As I mentioned previously, it seems like most that come here illegally are doing so out of desperation. Some think that the dangers of crossing the border illegally outweigh the dangers they face if they stay. Maybe we should be looking at Mexico from a humanitarian standpoint and try to help them figure out how to deal with their own corruption problems. Here’s where my ignorance makes me hesitant to even say things like this as I really don’t know how foreign politics work. We’re technically allies with our southern neighbors so why not focus on lending a hand to get their country in a state where people can flourish economically? Maybe if we work together to get rid of the crime that comes from there it would eliminate a big chunk of the problem. As for the undocumented immigrants who are already here: they could give all of them automatic citizenship if they can pass all the background checks and citizenship tests. Of course, they should have to pay any back taxes should they owe any. Anyone who doesn’t pass the background checks or tests will have to be deported. If they had children while in the United States they can decide if they should stay or go back with them. If they had them prior to coming here, but the children resided in the United States for a certain amount of time, let’s say 7 years or more, then they should also have the option of whether they want them to stay or not. If they don’t have family or friends willing to take care of them then they just go back with the member being deported. It may be harsh, but these people know the risks, that what they’re doing is illegal, and that it’s a gamble on their family's lives. If they didn’t want to suffer the consequences then they shouldn’t have played the game. After granting automatic citizenship to those currently here, the new immigration process, strict border security, humanitarian efforts to South America, etc., will start to go into effect. Anyone that is caught trying to sneak through the border will have to be detained and sent back the other way. For those being detained at the border: I do not agree with tearing the families apart and separating the children from their parents. If the children did happen to be unaccompanied when they were found that is one thing, but they should not force families apart. Another article stated that: “If they truly want to stop illegal immigration, some good places to start would be: expanding the number of ICE officers, pushing back on sanctuary cities, expediting deportations, and increasing the efficiency and number of immigration courts. These measures, coupled with improved and cost-effective border security, would go a long way to solving our illegal immigration problem (Inserra 2018).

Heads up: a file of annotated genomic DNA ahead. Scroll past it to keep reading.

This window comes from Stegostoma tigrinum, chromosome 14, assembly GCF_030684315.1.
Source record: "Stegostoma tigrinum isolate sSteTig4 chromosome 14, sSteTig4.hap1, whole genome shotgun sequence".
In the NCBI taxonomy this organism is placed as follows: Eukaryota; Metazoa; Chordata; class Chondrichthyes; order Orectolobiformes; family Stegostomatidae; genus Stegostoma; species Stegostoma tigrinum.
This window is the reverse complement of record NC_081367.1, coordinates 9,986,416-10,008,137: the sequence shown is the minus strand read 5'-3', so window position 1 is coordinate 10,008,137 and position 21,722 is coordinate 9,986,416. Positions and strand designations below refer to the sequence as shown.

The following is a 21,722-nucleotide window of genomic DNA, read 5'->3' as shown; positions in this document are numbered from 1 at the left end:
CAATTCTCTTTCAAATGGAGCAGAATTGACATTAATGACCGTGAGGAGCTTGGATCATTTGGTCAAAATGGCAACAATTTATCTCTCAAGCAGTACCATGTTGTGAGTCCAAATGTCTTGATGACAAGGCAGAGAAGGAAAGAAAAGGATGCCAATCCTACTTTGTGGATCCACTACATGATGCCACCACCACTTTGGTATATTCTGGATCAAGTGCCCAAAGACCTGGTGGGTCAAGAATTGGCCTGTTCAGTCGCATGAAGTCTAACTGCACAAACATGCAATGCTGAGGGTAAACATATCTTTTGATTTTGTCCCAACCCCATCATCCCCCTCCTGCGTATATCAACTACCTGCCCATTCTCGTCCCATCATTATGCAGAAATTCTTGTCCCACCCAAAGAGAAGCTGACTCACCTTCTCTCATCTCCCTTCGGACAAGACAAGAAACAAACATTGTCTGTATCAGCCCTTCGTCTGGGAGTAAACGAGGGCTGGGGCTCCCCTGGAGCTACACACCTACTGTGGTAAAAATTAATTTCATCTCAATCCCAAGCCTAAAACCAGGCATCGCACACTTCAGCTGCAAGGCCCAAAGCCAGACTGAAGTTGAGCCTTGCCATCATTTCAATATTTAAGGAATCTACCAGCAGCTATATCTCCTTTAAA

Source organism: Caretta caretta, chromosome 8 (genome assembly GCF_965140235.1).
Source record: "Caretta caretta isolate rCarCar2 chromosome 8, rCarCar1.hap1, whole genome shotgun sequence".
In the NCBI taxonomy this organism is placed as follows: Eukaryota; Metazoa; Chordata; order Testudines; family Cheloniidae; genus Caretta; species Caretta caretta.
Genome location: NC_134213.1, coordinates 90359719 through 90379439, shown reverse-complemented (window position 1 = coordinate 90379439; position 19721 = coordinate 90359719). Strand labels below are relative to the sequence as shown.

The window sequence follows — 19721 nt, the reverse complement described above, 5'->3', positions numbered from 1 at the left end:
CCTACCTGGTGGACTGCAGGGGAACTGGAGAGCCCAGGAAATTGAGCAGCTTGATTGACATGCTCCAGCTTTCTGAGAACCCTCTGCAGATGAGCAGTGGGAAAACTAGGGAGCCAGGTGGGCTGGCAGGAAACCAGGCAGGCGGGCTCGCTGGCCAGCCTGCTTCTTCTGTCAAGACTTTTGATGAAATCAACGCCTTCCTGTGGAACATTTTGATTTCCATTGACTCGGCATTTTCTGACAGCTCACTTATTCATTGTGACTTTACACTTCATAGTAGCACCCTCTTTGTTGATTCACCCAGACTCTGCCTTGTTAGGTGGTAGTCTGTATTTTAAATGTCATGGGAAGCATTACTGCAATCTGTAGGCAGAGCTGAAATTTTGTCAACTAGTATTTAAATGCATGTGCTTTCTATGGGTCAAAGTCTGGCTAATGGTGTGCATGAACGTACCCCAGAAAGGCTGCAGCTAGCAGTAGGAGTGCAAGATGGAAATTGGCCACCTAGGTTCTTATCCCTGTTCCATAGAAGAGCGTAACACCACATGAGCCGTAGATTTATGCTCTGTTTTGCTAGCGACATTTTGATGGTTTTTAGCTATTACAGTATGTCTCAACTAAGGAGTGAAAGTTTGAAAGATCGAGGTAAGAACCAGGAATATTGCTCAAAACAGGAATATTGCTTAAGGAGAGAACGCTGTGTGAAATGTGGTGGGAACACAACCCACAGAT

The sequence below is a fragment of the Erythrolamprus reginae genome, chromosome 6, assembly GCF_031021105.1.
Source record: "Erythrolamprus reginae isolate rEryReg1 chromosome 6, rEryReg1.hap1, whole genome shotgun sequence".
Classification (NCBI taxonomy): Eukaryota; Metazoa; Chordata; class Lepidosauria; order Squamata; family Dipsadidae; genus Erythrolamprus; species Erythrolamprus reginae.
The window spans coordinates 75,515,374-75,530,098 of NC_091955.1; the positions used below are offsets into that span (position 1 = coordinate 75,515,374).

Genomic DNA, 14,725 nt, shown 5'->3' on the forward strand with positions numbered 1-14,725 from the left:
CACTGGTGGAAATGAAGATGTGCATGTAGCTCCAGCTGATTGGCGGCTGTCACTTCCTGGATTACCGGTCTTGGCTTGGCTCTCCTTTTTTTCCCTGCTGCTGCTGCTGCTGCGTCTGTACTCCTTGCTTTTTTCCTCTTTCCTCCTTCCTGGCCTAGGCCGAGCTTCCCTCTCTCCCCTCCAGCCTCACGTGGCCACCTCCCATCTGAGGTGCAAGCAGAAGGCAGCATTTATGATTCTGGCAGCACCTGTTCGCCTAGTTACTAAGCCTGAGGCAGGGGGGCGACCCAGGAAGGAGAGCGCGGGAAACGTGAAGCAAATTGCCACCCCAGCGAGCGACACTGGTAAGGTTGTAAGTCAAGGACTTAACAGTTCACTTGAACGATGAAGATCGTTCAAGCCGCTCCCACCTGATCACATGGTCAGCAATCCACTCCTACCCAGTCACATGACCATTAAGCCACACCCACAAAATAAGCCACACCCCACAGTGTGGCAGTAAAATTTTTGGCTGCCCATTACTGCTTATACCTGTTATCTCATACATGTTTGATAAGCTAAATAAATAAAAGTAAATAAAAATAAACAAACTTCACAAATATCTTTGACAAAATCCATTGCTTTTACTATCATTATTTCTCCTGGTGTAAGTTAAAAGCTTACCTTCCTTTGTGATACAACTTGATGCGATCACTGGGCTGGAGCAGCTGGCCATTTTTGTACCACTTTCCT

It isn’t just one thing that we can change and it will magically make it all better. It’s going to take collaboration with different departments, working with those who hire employees to discourage the use of illegals in their workplace, border security, humanitarian efforts to try and fix the problems in South America, changing the current immigration process, figuring out a better way to find those who have overstayed their visa’s, etc., if we expect to have any sort of impact. However, it’s apparent that many things need to change. Immigrants in America can have an extremely positive effect on our economy. “Immigrants are also entrepreneurs who create jobs. Given that the average immigrant-owned business hires 11 employees, these businesses would account for between 3.7 million and 5.2 million jobs in the formal economy” (UnidosUS, year unknown). We just need to figure out how to make all of them legal.

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Political Issue: Illegal Immigration In America. (2021, September 07). Edubirdie. Retrieved July 19, 2024, from https://edubirdie.com/examples/political-issue-illegal-immigration-in-america/